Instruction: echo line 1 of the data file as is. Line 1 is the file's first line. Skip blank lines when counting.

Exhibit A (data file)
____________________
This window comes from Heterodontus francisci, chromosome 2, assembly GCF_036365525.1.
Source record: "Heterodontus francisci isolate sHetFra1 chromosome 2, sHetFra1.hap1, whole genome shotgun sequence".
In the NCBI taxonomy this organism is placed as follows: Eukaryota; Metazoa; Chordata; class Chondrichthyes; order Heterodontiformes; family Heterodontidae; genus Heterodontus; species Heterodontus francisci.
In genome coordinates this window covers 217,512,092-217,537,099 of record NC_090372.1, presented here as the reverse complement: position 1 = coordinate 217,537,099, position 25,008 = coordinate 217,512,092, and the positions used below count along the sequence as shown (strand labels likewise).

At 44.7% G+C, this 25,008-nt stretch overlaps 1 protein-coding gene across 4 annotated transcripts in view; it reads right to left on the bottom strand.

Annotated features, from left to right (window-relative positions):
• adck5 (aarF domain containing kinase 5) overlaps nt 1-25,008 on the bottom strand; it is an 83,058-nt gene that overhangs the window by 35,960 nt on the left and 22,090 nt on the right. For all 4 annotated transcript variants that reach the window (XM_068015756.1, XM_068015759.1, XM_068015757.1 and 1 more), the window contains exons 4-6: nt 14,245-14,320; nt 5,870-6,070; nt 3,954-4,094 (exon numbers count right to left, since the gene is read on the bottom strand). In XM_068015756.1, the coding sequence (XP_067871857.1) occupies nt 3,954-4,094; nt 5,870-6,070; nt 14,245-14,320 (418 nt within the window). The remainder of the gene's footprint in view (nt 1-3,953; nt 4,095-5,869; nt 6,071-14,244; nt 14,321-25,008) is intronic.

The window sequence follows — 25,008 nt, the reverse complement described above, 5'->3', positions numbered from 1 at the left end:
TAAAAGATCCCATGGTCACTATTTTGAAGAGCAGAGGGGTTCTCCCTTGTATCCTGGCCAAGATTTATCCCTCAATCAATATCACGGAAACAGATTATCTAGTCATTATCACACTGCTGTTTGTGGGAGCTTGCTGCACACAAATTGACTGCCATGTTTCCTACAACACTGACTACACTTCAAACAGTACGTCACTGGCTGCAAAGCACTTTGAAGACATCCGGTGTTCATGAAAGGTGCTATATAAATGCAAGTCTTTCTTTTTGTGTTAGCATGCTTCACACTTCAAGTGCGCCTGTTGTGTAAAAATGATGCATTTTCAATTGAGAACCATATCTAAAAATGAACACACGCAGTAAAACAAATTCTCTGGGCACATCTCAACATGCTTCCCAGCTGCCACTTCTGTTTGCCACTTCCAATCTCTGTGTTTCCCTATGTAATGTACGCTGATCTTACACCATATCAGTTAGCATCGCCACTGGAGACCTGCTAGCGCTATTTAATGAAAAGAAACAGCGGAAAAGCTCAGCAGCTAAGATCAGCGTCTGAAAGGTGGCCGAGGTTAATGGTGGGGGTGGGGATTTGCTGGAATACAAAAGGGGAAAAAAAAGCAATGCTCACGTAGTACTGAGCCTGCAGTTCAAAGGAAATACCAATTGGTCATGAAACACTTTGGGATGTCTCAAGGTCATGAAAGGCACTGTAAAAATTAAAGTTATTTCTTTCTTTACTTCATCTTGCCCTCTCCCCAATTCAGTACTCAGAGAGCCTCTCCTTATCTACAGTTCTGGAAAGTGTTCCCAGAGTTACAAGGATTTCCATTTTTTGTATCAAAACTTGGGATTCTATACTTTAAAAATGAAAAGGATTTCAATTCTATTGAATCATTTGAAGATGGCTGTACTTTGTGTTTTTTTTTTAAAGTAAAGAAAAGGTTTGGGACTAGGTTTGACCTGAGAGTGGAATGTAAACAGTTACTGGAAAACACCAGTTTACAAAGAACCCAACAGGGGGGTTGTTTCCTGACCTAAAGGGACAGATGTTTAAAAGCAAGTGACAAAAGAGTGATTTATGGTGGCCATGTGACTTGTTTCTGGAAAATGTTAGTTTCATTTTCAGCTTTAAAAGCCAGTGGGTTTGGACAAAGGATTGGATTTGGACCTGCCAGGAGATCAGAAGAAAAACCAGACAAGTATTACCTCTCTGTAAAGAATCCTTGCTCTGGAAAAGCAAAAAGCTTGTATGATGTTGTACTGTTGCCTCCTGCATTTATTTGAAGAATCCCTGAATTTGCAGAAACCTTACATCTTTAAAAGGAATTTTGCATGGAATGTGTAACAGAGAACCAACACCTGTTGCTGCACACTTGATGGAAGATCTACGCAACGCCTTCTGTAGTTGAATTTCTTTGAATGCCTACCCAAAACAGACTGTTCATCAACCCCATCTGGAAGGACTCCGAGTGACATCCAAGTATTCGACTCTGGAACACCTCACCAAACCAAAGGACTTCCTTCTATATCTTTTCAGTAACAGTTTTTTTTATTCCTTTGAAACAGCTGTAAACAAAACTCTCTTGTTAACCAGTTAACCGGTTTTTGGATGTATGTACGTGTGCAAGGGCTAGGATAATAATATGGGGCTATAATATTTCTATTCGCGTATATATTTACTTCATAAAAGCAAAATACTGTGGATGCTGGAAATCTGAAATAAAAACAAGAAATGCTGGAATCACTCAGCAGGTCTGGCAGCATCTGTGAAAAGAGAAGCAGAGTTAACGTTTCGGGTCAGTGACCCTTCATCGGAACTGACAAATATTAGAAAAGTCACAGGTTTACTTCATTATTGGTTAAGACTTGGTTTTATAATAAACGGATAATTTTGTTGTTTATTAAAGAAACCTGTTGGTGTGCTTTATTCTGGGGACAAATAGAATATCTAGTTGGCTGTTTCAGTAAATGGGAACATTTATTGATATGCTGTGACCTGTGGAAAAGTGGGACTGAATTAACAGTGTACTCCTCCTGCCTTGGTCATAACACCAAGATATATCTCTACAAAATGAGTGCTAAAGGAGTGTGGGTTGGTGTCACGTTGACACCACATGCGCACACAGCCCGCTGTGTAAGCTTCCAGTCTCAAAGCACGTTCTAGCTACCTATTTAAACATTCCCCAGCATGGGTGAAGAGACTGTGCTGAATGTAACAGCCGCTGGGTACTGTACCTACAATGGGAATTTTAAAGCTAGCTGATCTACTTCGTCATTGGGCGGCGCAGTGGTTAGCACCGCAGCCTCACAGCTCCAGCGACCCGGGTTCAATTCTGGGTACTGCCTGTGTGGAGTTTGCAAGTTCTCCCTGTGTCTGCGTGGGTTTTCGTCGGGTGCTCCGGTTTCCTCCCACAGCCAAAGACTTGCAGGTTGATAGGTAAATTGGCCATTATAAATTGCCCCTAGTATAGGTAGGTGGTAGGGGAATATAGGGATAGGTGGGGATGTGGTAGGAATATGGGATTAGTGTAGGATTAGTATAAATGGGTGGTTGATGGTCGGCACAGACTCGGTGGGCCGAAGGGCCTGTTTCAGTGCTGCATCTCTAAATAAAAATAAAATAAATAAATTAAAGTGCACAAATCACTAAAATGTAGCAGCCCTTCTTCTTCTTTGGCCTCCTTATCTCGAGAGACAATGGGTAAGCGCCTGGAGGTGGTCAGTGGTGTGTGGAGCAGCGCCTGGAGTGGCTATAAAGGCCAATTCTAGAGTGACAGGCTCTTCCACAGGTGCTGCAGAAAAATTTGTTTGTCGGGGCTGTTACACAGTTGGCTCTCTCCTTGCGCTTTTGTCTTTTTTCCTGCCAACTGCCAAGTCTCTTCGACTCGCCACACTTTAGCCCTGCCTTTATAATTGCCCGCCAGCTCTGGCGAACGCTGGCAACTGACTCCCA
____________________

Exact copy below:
This window comes from Heterodontus francisci, chromosome 2, assembly GCF_036365525.1.